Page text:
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Wednesday, 24 July 2019

The western yellow wagtail

 The western yellow wagtail (Motacilla flava) is a small passerine in the wagtail family Motacillidae, which also includes the pipits and longclaws.
This species breeds in much of temperate Europe and Asia. It is resident in the milder parts of its range, such as western Europe, but northern and eastern populations migrate to Africa and south Asia.
It is a slender 15–16 cm long bird, with the characteristic long, constantly wagging tail of its genus. It is the shortest tailed of the European wagtails. The breeding adult male is basically olive above and yellow below. In other plumages, the yellow may be diluted by white. The heads of breeding males come in a variety of colours and patterns depending on subspecies.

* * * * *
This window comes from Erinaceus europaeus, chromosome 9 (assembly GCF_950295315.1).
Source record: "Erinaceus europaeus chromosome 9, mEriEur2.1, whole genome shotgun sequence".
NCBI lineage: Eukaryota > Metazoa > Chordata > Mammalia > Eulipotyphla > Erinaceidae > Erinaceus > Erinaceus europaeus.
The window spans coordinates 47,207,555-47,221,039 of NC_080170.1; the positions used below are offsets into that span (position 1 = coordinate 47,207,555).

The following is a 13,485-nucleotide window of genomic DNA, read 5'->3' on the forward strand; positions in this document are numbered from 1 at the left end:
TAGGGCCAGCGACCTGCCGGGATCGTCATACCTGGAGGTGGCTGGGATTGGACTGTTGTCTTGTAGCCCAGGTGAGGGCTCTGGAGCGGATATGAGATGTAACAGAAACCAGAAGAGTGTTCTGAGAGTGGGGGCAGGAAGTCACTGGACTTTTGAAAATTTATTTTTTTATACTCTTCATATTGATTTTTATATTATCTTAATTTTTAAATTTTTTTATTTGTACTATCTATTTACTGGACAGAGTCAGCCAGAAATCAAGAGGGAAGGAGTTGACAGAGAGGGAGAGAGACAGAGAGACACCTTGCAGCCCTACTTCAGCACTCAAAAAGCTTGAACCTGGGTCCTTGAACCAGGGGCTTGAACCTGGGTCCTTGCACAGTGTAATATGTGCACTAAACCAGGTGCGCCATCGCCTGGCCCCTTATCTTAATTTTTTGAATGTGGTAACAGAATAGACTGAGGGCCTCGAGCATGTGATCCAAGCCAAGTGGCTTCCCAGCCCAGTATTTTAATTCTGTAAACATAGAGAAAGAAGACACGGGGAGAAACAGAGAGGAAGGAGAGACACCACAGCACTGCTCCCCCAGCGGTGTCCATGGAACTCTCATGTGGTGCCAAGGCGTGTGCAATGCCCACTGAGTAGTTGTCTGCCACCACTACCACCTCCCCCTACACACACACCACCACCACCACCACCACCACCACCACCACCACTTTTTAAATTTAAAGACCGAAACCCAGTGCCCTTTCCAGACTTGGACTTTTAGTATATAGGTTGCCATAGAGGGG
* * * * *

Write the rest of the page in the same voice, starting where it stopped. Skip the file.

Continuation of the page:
The call is a high-pitched jeet.
This insectivorous bird inhabits open country near water, such as wet meadows. It nests in tussocks, laying 4–8 speckled eggs. n the Pyramid Texts of Old Kingdom Egypt, the yellow wagtail was considered a representation of Atum himself and might have been the first inspiration for the Bennu bird, which, in turn, is the supposed inspiration for the phoenix of Greek mythology.
The nominate blue-headed wagtail and yellow wagtail form a narrow hybrid zone in northern France. Birds from this zone vary in appearance, but one type, which resembles nominate blue-headed wagtail (except that the blue tones to the head are paler and more mauve and the white of the head is more extensive, particularly on the throat, ear-coverts, and supercilium) is colloquially referred to as Channel wagtail.

 

(Latin: Motacilla flava)

Wednesday, 24 July 2019